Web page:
• For instance, for the last four years in Bankura, West Midnapore, Purulia and Birbhum districts of West Bengal, there has been no reported incident of Maoist-related activities. Even so, a senior government official pointed out, two battalions of central armed police (roughly 1,000 men comprise a battalion) continue to be deployed there, as West Bengal has staunchly opposed the withdrawal of forces. The implication: they could be better deployed elsewhere.

Way Ahead

  • Handling the violent aspects of Left Wing Extremism with force in an exemplary manner; zero tolerance to violence
  • Greater focus on development of affected districts; making sure public services reach all
    • Convergence of schemes in left Wing extremism areas
    • Infrastructural development in  these areas to prevent feeling of alienation
  • Better implementation of Forest rights act
  • Effective, responsive and efficient administration with greater transparency, social audits of schemes
  • Empowering Panchayats in the LWE areas to ensure greater say to the locals ensuring effective decentralisation of power.
  • Sensitisation of police and forces engaged in the LWE areas; checking excessive use of force.
  • Rehabilitation policy for Naxalites who have left violent path
  • With respect to the decision to reduce the number of LWE affected districts, there is a need to be careful as it could have spillover effects-When LWE is checked in districts neighbouring these excluded districts then extremism could spill over to these districts by way of extremists taking refuge in them.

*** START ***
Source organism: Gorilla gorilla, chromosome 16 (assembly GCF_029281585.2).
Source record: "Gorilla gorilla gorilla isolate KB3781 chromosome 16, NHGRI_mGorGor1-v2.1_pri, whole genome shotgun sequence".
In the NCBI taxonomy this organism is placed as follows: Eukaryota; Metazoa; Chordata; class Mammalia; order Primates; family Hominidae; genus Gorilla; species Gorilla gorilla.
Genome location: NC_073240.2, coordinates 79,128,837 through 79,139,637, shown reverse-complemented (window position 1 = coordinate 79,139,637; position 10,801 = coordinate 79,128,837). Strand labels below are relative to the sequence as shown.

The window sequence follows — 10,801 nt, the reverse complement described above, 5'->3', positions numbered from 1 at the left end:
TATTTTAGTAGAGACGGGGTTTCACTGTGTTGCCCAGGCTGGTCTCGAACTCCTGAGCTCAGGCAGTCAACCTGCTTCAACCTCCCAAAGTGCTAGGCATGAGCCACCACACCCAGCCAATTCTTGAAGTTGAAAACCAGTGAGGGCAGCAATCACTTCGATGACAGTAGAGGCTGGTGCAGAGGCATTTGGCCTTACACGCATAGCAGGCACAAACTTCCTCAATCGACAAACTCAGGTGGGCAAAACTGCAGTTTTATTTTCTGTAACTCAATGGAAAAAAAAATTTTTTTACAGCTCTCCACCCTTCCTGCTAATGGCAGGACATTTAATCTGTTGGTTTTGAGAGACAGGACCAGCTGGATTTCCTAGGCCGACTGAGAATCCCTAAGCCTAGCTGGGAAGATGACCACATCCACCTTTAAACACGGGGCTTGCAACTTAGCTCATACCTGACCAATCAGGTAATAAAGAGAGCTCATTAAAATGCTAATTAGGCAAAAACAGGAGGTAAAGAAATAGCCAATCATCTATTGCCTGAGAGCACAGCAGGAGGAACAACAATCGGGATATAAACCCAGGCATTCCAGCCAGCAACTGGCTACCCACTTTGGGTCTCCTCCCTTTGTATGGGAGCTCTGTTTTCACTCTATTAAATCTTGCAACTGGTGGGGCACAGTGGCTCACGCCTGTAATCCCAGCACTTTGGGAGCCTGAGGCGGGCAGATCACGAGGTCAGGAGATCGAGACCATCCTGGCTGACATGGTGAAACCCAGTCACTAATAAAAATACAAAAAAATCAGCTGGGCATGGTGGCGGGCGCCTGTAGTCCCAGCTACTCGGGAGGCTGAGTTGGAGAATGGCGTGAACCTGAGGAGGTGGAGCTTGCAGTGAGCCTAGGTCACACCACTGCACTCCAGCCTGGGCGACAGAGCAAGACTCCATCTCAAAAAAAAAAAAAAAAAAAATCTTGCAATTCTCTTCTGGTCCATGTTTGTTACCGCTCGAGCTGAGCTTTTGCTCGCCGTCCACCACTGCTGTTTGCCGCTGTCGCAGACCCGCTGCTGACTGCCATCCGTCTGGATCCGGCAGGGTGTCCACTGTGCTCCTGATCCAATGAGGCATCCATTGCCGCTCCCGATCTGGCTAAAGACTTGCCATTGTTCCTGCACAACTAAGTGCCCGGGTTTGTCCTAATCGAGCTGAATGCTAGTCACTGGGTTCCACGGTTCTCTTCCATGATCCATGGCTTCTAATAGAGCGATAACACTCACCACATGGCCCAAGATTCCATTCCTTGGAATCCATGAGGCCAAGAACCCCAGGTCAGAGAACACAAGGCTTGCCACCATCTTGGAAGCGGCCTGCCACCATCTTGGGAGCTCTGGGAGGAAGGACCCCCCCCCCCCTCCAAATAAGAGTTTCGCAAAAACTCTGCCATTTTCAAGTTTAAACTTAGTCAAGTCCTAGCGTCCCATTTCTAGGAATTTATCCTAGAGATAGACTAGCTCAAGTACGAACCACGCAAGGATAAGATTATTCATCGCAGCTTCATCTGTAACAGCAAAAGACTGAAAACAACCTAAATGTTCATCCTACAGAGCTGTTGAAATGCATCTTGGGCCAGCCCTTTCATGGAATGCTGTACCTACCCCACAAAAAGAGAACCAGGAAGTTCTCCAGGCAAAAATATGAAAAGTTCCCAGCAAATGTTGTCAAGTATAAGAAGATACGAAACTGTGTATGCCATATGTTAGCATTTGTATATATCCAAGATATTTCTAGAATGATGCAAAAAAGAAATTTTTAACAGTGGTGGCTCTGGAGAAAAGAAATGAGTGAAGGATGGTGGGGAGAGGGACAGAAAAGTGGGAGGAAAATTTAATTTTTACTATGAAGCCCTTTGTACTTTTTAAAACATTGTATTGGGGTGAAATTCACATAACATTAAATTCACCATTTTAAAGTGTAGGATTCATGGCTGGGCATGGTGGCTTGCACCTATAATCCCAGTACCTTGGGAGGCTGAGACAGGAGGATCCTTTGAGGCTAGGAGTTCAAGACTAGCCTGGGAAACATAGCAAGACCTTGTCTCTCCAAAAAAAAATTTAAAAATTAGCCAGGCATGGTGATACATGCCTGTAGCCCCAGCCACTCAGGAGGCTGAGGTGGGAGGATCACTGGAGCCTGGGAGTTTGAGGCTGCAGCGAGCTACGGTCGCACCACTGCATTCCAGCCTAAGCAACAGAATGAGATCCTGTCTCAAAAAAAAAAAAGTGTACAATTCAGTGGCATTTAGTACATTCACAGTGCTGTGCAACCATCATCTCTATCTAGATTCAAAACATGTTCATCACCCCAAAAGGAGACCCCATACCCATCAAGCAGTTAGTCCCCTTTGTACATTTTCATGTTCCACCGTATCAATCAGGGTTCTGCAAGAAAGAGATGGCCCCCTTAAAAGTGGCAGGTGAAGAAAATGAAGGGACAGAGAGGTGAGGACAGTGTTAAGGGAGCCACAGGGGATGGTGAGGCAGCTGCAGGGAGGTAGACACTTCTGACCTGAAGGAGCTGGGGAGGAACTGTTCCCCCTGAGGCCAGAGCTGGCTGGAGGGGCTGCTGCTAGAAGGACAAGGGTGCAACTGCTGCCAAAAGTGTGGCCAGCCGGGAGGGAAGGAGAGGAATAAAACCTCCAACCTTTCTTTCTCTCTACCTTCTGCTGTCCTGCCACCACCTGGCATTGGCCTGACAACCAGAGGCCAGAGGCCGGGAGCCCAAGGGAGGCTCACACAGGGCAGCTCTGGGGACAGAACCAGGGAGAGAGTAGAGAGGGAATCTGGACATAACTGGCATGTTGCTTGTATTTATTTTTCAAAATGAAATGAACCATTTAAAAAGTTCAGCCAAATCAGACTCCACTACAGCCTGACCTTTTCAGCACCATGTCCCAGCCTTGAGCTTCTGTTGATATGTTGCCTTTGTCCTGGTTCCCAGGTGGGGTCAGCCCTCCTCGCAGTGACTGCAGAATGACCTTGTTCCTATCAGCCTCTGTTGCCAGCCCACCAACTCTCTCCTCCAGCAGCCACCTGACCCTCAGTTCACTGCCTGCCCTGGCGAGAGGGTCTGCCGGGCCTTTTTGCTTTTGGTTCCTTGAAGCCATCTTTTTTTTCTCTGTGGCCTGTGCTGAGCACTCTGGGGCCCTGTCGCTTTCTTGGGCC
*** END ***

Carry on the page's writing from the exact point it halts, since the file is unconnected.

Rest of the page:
02 August 2016 K2_CATEGORY IAS Blog

The article lists the steps taken by the government to control pollution in the country.

  • Comprehensive revision of Waste Management Rules for solid waste, plastic waste, biomedical waste, hazardous waste and electronic waste, and notification of construction and demolition waste management Rules during March–April, 2016.
  • These Rules emphasizes waste minimization, source segregation, resource recovery for recycling and reuse, extended producer responsibility, involvement of waste pickers and self help group, enhanced scope for waste reuse / recycle in different application like usage in road, waste to energy, waste to oil etc, stringent standards for pollutants from waste treatment and disposal facility, fine for littering of waste etc, so as to ensure environmentally sound management of waste and minimise adverse impact on the environment.

The Government has taken a series of steps to address issues related to water pollution, air pollution, industrial pollution, improper waste disposal etc. The major steps being taken by the Government to control pollution inter alia include the following:-

  • Notification of National Ambient Air Quality Standards;
  • Formulation of environmental regulations / statutes;